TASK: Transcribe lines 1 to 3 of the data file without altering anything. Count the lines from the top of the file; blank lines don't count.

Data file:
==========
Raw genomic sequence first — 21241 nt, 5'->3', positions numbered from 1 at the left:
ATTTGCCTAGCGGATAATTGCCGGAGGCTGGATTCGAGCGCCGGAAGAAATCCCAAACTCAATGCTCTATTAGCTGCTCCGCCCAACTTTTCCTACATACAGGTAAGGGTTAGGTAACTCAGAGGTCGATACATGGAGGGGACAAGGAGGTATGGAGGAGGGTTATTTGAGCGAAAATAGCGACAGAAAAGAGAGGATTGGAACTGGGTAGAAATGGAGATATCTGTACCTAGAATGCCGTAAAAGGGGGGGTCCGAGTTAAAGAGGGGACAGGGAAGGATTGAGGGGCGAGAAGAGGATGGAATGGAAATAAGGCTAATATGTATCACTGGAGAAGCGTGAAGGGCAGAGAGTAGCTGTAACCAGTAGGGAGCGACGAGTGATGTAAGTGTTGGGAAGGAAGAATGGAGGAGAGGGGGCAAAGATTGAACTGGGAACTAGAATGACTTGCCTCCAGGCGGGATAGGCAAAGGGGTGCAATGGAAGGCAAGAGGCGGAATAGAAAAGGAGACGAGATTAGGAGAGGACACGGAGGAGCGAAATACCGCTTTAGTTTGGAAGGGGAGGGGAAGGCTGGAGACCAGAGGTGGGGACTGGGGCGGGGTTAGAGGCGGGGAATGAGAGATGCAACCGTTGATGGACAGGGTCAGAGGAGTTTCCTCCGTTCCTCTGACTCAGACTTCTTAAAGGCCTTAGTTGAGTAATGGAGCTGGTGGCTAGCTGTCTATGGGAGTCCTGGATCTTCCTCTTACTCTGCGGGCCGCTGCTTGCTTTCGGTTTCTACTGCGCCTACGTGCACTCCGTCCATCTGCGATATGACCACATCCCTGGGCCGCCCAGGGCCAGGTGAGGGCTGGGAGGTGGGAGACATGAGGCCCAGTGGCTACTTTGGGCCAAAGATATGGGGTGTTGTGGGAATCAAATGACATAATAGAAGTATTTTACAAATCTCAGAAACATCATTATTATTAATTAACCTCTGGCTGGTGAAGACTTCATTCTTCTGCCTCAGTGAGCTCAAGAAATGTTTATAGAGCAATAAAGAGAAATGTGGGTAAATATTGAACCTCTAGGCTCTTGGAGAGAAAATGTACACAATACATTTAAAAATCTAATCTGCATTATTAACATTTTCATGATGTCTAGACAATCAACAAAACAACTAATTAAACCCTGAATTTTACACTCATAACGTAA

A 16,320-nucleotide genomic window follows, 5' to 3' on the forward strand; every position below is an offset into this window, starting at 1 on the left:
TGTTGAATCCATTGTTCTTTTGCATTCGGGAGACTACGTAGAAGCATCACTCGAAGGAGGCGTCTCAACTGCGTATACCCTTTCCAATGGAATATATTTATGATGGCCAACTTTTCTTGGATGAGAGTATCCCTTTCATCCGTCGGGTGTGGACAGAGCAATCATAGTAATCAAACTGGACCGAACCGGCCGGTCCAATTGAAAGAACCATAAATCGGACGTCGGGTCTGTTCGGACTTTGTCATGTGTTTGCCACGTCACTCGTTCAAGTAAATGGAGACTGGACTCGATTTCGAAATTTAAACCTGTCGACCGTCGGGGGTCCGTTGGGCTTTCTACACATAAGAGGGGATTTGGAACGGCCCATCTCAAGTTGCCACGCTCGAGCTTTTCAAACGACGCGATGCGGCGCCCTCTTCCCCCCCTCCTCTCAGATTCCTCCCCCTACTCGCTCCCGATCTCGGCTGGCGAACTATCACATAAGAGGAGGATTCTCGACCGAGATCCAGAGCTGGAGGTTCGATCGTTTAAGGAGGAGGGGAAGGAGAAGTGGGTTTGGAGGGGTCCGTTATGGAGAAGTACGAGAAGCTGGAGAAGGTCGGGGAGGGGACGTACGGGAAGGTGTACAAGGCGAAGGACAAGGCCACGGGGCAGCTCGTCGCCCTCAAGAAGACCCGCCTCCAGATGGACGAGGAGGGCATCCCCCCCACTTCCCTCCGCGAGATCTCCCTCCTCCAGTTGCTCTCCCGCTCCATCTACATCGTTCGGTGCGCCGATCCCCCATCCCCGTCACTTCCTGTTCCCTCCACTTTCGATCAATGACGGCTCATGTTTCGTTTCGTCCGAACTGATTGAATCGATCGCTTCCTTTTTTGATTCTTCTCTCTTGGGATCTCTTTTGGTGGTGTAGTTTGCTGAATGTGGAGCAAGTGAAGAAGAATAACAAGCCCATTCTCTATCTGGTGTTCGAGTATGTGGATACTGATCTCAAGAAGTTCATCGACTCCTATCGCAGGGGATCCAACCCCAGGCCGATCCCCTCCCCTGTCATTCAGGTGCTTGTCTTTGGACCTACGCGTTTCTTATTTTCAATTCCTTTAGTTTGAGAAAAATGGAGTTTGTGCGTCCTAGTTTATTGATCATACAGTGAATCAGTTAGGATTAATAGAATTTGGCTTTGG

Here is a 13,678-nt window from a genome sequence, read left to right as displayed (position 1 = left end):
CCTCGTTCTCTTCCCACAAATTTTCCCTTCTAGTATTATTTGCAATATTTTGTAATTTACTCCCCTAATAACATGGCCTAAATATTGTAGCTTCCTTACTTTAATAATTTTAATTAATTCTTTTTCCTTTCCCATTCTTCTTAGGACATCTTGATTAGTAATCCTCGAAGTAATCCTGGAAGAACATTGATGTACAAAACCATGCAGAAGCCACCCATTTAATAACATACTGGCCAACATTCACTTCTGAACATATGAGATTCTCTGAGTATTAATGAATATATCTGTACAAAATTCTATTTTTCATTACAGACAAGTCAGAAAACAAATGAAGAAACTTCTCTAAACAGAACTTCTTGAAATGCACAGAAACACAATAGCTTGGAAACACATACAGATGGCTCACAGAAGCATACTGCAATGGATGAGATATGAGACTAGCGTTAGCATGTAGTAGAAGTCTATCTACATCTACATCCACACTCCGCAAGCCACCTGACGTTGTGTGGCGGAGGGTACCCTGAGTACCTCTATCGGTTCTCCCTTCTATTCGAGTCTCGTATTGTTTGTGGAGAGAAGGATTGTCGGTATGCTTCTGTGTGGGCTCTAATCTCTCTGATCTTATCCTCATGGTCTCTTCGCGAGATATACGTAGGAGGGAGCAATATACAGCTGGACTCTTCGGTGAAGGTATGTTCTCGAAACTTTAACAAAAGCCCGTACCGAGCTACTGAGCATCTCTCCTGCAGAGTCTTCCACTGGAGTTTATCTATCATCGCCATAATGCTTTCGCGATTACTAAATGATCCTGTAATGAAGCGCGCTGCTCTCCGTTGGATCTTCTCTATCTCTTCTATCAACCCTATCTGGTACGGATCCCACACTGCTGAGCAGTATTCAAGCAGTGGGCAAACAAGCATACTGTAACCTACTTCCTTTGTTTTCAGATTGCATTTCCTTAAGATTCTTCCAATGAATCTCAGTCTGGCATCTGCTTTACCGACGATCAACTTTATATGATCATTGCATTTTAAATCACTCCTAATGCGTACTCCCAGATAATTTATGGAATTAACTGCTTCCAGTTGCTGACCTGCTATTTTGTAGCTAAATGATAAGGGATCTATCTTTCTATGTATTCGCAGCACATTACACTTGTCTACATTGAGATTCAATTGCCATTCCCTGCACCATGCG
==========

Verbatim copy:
Raw genomic sequence first — 21241 nt, 5'->3', positions numbered from 1 at the left:
ATTTGCCTAGCGGATAATTGCCGGAGGCTGGATTCGAGCGCCGGAAGAAATCCCAAACTCAATGCTCTATTAGCTGCTCCGCCCAACTTTTCCTACATACAGGTAAGGGTTAGGTAACTCAGAGGTCGATACATGGAGGGGACAAGGAGGTATGGAGGAGGGTTATTTGAGCGAAAATAGCGACAGAAAAGAGAGGATTGGAACTGGGTAGAAATGGAGATATCTGTACCTAGAATGCCGTAAAAGGGGGGGTCCGAGTTAAAGAGGGGACAGGGAAGGATTGAGGGGCGAGAAGAGGATGGAATGGAAATAAGGCTAATATGTATCACTGGAGAAGCGTGAAGGGCAGAGAGTAGCTGTAACCAGTAGGGAGCGACGAGTGATGTAAGTGTTGGGAAGGAAGAATGGAGGAGAGGGGGCAAAGATTGAACTGGGAACTAGAATGACTTGCCTCCAGGCGGGATAGGCAAAGGGGTGCAATGGAAGGCAAGAGGCGGAATAGAAAAGGAGACGAGATTAGGAGAGGACACGGAGGAGCGAAATACCGCTTTAGTTTGGAAGGGGAGGGGAAGGCTGGAGACCAGAGGTGGGGACTGGGGCGGGGTTAGAGGCGGGGAATGAGAGATGCAACCGTTGATGGACAGGGTCAGAGGAGTTTCCTCCGTTCCTCTGACTCAGACTTCTTAAAGGCCTTAGTTGAGTAATGGAGCTGGTGGCTAGCTGTCTATGGGAGTCCTGGATCTTCCTCTTACTCTGCGGGCCGCTGCTTGCTTTCGGTTTCTACTGCGCCTACGTGCACTCCGTCCATCTGCGATATGACCACATCCCTGGGCCGCCCAGGGCCAGGTGAGGGCTGGGAGGTGGGAGACATGAGGCCCAGTGGCTACTTTGGGCCAAAGATATGGGGTGTTGTGGGAATCAAATGACATAATAGAAGTATTTTACAAATCTCAGAAACATCATTATTATTAATTAACCTCTGGCTGGTGAAGACTTCATTCTTCTGCCTCAGTGAGCTCAAGAAATGTTTATAGAGCAATAAAGAGAAATGTGGGTAAATATTGAACCTCTAGGCTCTTGGAGAGAAAATGTACACAATACATTTAAAAATCTAATCTGCATTATTAACATTTTCATGATGTCTAGACAATCAACAAAACAACTAATTAAACCCTGAATTTTACACTCATAACGTAA

A 16,320-nucleotide genomic window follows, 5' to 3' on the forward strand; every position below is an offset into this window, starting at 1 on the left: